Reduce, Reuse, Recycle

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Earth Day is this Friday. The idea has come a long way in the four decades since it was first observed, but it seems to me that one of the most obvious consequences of Earth Day must be New York City’s recycling laws, which have us all sorting the paper from the glass, and the glass from the plastic (and the plastic from the plastic--nothing is easy).

It’s become a habit, and when I go out of town on vacation to places where recycling isn’t a local custom, I find myself a little disgusted at the thought of just throwing all that stuff away. It can’t all be useless, can it? “Reduce, Reuse, Recyle” is an ecological mantra now, but it’s something composers have always done.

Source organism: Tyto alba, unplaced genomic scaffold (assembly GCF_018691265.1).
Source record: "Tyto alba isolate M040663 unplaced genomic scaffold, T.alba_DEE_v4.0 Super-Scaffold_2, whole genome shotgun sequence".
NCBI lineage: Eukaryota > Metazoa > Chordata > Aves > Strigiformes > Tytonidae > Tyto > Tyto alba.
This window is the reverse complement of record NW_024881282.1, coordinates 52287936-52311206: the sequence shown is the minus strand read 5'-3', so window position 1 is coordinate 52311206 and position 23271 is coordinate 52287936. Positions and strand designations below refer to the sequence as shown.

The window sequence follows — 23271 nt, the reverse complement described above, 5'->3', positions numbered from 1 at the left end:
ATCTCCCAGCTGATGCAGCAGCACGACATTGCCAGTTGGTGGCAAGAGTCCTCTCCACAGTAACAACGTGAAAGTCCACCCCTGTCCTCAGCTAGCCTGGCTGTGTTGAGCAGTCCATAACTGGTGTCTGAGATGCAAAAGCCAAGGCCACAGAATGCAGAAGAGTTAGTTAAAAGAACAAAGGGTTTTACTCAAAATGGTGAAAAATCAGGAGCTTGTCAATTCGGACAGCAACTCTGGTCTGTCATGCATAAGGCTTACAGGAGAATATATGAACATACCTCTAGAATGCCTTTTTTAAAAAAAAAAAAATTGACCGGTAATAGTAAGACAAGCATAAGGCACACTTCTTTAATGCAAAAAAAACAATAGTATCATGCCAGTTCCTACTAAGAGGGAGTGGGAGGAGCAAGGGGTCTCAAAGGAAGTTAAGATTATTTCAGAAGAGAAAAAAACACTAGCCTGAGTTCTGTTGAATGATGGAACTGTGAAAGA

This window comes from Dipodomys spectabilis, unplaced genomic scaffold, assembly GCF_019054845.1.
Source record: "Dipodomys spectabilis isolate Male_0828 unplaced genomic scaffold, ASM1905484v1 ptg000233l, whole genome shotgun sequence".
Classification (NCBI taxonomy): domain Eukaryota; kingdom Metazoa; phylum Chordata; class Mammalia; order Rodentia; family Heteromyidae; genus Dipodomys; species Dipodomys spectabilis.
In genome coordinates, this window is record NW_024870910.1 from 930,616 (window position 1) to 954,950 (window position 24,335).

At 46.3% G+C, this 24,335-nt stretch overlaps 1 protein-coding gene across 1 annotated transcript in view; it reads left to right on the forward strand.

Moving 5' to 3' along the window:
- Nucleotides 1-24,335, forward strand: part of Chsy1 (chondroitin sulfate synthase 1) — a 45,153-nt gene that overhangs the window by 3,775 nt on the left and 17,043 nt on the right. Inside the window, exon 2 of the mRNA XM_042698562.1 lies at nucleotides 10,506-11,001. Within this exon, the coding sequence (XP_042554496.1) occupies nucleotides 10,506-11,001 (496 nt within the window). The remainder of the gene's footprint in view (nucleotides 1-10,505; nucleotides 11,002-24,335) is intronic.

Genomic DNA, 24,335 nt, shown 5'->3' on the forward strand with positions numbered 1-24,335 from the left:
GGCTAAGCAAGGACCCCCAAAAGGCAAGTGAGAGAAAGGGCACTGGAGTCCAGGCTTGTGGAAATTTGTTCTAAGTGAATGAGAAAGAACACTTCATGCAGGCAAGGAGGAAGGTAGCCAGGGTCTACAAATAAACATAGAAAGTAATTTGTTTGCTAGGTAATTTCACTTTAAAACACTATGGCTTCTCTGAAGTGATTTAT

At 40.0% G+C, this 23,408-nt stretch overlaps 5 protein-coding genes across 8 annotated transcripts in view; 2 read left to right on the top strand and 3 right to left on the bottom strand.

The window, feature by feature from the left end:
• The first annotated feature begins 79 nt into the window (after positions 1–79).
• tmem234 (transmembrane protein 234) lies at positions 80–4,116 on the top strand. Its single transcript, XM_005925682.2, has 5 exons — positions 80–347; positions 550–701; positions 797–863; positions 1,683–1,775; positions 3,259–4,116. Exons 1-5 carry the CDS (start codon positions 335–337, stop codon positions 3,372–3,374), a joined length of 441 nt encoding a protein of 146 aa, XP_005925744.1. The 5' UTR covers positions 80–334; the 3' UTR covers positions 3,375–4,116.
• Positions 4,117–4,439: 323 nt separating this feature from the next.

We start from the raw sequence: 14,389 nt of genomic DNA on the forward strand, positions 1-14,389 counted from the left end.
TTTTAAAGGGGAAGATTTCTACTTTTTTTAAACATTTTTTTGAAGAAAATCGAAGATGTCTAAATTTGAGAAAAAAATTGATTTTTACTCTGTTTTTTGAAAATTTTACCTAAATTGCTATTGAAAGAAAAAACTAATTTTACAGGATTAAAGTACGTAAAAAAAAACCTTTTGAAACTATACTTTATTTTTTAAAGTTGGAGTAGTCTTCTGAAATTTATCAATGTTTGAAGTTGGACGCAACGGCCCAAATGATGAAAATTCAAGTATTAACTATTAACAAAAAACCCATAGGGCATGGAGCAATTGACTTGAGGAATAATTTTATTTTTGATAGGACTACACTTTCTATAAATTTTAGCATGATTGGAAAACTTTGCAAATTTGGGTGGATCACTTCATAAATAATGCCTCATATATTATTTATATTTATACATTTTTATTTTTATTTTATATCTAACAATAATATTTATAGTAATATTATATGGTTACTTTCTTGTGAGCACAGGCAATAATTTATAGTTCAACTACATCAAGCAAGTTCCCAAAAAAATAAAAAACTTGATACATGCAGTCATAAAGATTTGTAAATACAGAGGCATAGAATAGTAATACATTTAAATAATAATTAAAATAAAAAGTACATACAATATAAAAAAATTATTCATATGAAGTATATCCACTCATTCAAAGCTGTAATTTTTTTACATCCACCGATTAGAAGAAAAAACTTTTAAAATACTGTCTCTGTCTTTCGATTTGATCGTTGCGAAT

Bach and Handel recycled melodies, sometimes more than once. Elgar kept his compositional scraps from boyhood, and turned them into the Wand of Youth suites. Gounod re-used a Bach prelude and made a world-famous setting of “Ave Maria.” Mahler reduced his first symphony by an entire movement, and that discarded movement stands alone now as Blumine, a concert piece. There was wonderful crossover musical recycling done in the 20th century, too, by composers who turned a Chopin theme into “I’m Always Chasing Rainbows,” or the melody from Ravel’s Pavane into “The Lamp is Low.” 

What’s your favorite example of musical recycling? Let us know, and we might re-use your ideas for our programming this week.

CORRECTION: Earth Day is Thursday.